First is the choice of woods used. While this instrument was originally designed as a commission, I kept the wood choices desired. The top and back plates of the instrument are made of highly-figured Bubinga wood from Africa. The neck is made from American Holly, a very strong, light-colored wood, and a species in which wood anomalies – color differences, small knots, etc. – are simply a part of the wood. To find a find a piece with no “flaws” is rare. For this instrument, I used three pieces and laminated them to form what would be the neck and peg box. The tailpiece is also of the same Bubinga wood, though with a 1/4″ piece of Ebony in the middle, added both for strength and to accent the fingerboard and the ribs. The ribs are made from Maple, and I steam-bent them to the shape of the somewhat “cut-away” design of the instrument’s body. In its original conception, the ribs were to be black, and so they are: approximately 20 thin layers of high-gloss black lacquer were used to achieve the color and light reflection in the ribs. The lower section of the back of the instrument has been branded with my DBCV company logo.
This instrument is a hollow-body instrument. There are 28 individually-carved pieces that make up the instrument’s body. There is also a sound post in the instrument, placed a goodly distance (7 millimeters) from the feet at the lower end of the bridge. The thickness of the top plate – graduated intentionally to clearly bring out the notes on the C and F strings, in combination with the placement of the sound post – is intended to provide both a warm and clear tone for all 6 strings. There is a 1/4″ output jack on the left-lower rib.
The two pieces of this instrument that are not, in the main, hand-made, are the top and back plates. After doing the initial pen and ink drawings and considering the “working qualities” of Bubinga wood, for the first time, I employed the use of a very intelligent C.A.D. master (Thank you, Joe V.!) and a computerized router. While mapping the x, y and z coordinates was challenging – especially in that the angles in my hand drawing were not perfect – once the plates had been realized in 3-D, having the computerized router cut them out didn’t take a great amount of time at all. There was still a good deal of work that needed to be done by hand once the plates had been cut out, though for this instrument, the use of modern technology was a time, hand and carving tool saver. The fingerboard is made from African Ebony. The “f-holes”, which I had great freedom with as far as design, are two symmetrical “dolphins”; a couple, if you like. As you may be able to see in the photos, the top plate is quite thick by acoustic violin standards (i.e., 5 – 7 millimeters at the thickest points). True to form for an “acoustic” touch, I did make a label with my company name and the year of completion of the instrument (2015).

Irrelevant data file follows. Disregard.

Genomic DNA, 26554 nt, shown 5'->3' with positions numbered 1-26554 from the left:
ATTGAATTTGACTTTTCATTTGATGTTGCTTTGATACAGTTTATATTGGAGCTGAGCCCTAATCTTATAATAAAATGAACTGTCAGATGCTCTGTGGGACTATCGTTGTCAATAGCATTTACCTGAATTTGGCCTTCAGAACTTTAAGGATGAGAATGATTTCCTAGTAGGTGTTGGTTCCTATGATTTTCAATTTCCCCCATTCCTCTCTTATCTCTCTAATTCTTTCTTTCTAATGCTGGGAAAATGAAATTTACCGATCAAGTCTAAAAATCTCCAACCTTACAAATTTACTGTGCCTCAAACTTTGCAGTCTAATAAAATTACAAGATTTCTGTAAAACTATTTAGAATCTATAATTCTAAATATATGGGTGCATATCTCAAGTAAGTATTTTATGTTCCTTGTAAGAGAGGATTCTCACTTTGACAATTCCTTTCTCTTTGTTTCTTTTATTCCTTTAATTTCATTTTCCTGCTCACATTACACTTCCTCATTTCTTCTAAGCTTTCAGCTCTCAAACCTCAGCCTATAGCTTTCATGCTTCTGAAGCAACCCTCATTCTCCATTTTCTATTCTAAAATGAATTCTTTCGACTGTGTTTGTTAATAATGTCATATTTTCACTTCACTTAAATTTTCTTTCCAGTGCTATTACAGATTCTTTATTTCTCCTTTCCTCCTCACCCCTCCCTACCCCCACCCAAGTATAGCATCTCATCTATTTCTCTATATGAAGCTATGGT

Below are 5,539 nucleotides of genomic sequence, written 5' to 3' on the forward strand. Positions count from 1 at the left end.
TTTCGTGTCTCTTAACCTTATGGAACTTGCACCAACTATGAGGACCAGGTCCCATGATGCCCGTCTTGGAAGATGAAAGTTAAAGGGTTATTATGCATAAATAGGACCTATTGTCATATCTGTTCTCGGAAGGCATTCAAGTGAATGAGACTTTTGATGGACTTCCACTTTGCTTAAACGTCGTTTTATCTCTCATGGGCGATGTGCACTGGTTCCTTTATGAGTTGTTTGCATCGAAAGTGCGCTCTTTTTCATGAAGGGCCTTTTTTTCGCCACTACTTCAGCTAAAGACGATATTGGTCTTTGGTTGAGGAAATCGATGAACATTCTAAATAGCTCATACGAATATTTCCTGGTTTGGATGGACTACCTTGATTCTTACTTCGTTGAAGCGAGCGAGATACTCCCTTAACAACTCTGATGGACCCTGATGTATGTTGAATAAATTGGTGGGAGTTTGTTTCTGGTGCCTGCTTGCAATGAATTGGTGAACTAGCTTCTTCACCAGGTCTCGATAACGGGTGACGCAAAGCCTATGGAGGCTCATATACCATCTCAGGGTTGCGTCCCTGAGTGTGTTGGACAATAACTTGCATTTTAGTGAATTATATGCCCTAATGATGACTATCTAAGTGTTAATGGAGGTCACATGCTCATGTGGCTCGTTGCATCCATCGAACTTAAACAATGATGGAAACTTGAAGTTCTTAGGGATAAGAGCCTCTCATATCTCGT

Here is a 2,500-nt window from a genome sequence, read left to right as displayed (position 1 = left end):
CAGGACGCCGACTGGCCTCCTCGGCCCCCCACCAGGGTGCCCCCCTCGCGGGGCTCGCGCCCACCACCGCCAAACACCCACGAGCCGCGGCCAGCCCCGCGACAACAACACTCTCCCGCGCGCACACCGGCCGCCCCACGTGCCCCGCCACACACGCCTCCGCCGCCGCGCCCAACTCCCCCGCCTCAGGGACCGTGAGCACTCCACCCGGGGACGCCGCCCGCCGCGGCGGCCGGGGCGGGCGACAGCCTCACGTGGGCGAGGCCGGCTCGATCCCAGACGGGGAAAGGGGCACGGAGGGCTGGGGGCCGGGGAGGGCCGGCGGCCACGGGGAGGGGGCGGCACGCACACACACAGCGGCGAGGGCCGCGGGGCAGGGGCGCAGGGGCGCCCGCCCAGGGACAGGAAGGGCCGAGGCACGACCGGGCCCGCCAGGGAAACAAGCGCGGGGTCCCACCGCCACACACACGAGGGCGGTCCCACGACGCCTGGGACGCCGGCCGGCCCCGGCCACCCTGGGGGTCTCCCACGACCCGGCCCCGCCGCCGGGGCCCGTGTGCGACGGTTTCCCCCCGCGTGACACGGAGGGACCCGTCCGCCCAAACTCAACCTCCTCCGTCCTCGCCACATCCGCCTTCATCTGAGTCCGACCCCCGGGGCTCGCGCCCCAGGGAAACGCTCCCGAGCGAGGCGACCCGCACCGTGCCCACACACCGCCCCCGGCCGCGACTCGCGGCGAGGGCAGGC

The bridge is a Barbera Twin-Hybrid piezo bridge. This means that there are 2 piezo pick-ups for each string, making a total of 12 piezo pickups on the violin. Rich Barbera’s bridge transducers are an industry standard, and have the cleanest, warmest and least “digital” sound of any bridge that I have heard. The peg box uses 6 “Perfection Pegs”. For those who are not familiar with them, these pegs are made of hard, black plastic synthetic with internal gearing. What this results in is nearly effortless tuning, with a very slight push of the peg toward the peg box to retain the its position. “Perfection Pegs” are are resistant to temperature and humidity changes as it is possible for a tuning peg to be. They are accurate to the point where no fine tuners are needed. Lastly, in the picture of the chin rest and tailpiece assembly, you can see that I have employed rope-core steel as an end gut material ensuring no stretching, and that the tailpiece will remain secure.
As with all my instruments, this instrument uses a standard violin scale length of 328 millimeters (the distance from the middle of the top of the bridge to the lower end of the nut.) This means that the finger placement on this instrument will be the same as on that of a full-size acoustic violin. The string separation at the nut is approximately 4.8 millimeters – very slightly less than the string separation at the nut on a full-size acoustic instrument. The string “action” is what most people would consider low, making playing in the upper positions easier without any buzzing of the strings when played as open strings. The chin rest is a Hill model with gold hardware. There are 6 strings, tuned in fifths. The pitches are, from the highest string to the lowest: E, A, D, G, C and F.
If the new owner wishes, I will personalize the instrument with a thin bronze plaque listing the owner’s name, my company name, and the year of the instrument’s completion.
Have you had enough of the description? Are you ready to hear this amazing instrument?